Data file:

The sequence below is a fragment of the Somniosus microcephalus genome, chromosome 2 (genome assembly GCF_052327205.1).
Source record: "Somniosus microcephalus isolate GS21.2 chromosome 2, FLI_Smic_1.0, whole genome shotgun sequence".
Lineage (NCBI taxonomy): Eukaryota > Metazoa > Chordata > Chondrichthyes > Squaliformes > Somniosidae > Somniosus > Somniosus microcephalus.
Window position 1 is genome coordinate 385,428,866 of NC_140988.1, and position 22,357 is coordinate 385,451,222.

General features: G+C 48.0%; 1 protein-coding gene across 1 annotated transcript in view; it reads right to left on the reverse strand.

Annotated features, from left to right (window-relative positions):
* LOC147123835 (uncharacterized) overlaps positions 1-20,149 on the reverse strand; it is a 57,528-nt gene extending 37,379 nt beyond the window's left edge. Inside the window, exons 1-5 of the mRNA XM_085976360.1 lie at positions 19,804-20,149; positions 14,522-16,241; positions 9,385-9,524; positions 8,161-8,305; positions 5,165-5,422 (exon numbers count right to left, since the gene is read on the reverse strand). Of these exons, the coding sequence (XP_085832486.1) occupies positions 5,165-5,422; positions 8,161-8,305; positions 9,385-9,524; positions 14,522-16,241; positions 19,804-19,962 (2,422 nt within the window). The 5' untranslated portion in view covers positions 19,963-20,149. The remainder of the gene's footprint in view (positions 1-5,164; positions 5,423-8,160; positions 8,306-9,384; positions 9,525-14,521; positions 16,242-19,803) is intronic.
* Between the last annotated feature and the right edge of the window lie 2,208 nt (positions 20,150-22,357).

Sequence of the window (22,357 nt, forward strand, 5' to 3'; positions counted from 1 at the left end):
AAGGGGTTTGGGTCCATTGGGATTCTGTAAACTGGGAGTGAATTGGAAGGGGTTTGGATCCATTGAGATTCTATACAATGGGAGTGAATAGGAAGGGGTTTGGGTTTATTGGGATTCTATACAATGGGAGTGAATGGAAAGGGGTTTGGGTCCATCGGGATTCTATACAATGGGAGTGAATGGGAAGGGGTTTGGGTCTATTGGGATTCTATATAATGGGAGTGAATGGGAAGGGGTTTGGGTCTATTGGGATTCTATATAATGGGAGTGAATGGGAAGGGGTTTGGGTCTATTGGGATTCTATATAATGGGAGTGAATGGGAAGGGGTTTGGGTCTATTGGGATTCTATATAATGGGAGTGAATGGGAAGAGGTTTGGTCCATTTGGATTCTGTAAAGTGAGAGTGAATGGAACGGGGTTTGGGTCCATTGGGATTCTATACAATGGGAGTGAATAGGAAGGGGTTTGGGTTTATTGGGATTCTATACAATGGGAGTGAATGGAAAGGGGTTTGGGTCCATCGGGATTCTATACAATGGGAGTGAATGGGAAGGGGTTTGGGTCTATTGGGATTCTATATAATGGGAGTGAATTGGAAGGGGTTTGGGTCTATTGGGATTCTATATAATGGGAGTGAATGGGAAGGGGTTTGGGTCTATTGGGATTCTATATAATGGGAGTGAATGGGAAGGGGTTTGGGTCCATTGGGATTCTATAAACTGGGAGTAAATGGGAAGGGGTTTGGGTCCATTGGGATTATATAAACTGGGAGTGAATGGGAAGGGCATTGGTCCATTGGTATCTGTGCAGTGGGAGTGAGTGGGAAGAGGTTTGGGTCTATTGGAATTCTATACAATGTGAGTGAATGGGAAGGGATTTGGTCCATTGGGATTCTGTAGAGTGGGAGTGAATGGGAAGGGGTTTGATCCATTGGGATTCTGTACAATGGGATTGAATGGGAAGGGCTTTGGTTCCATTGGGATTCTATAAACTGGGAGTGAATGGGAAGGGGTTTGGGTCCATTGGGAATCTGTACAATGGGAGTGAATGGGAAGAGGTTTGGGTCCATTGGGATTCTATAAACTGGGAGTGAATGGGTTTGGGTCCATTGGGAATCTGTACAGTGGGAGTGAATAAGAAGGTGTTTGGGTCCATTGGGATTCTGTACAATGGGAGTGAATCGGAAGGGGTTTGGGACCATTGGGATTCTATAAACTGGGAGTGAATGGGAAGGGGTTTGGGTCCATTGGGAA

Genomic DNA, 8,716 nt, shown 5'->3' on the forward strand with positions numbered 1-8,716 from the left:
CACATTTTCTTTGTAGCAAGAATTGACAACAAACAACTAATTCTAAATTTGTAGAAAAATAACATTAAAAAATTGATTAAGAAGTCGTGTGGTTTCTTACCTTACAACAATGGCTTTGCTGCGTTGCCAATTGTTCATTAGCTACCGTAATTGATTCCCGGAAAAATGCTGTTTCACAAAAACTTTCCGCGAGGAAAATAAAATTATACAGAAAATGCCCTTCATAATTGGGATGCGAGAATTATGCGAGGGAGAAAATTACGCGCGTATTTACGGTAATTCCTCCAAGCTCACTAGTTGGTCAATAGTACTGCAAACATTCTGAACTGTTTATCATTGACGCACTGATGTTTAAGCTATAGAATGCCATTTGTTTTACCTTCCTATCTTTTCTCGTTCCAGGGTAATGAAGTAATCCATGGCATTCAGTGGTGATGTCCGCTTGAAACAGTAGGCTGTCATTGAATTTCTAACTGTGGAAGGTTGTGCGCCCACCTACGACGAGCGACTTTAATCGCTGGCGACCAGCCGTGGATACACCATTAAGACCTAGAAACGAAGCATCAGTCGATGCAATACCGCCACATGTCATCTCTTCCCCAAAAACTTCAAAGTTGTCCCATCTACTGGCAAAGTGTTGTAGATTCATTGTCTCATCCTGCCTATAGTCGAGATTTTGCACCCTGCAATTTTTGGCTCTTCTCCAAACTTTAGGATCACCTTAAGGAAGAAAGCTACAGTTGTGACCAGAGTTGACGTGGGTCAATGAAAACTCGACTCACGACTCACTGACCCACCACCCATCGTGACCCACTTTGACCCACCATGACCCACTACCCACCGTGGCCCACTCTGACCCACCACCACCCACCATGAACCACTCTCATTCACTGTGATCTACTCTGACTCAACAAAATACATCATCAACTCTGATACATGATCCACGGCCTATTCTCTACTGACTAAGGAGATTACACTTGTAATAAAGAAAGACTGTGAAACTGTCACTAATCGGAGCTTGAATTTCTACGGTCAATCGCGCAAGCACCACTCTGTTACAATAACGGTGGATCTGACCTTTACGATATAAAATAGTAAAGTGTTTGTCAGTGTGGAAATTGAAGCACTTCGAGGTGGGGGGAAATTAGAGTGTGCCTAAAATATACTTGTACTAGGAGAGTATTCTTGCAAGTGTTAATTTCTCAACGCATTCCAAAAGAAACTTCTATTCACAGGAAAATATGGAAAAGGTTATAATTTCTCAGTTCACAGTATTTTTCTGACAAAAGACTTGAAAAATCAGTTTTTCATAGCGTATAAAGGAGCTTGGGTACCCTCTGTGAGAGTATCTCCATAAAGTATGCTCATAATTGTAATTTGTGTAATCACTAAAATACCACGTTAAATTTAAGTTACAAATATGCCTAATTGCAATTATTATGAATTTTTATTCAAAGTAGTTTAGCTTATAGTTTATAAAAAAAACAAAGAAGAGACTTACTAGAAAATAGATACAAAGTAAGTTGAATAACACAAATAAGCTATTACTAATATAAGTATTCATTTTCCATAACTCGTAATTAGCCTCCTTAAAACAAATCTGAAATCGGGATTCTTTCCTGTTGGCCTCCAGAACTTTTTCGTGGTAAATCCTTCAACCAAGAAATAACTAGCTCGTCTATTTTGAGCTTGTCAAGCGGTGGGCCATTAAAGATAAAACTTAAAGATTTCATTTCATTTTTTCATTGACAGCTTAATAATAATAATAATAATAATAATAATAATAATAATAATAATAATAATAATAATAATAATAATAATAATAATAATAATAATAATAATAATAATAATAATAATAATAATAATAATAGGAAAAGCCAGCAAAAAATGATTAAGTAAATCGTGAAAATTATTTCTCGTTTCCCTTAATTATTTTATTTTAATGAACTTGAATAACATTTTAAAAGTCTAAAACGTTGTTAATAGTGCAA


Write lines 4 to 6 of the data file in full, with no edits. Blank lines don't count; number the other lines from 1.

Window position 1 is genome coordinate 385,428,866 of NC_140988.1, and position 22,357 is coordinate 385,451,222.

General features: G+C 48.0%; 1 protein-coding gene across 1 annotated transcript in view; it reads right to left on the reverse strand.

Annotated features, from left to right (window-relative positions):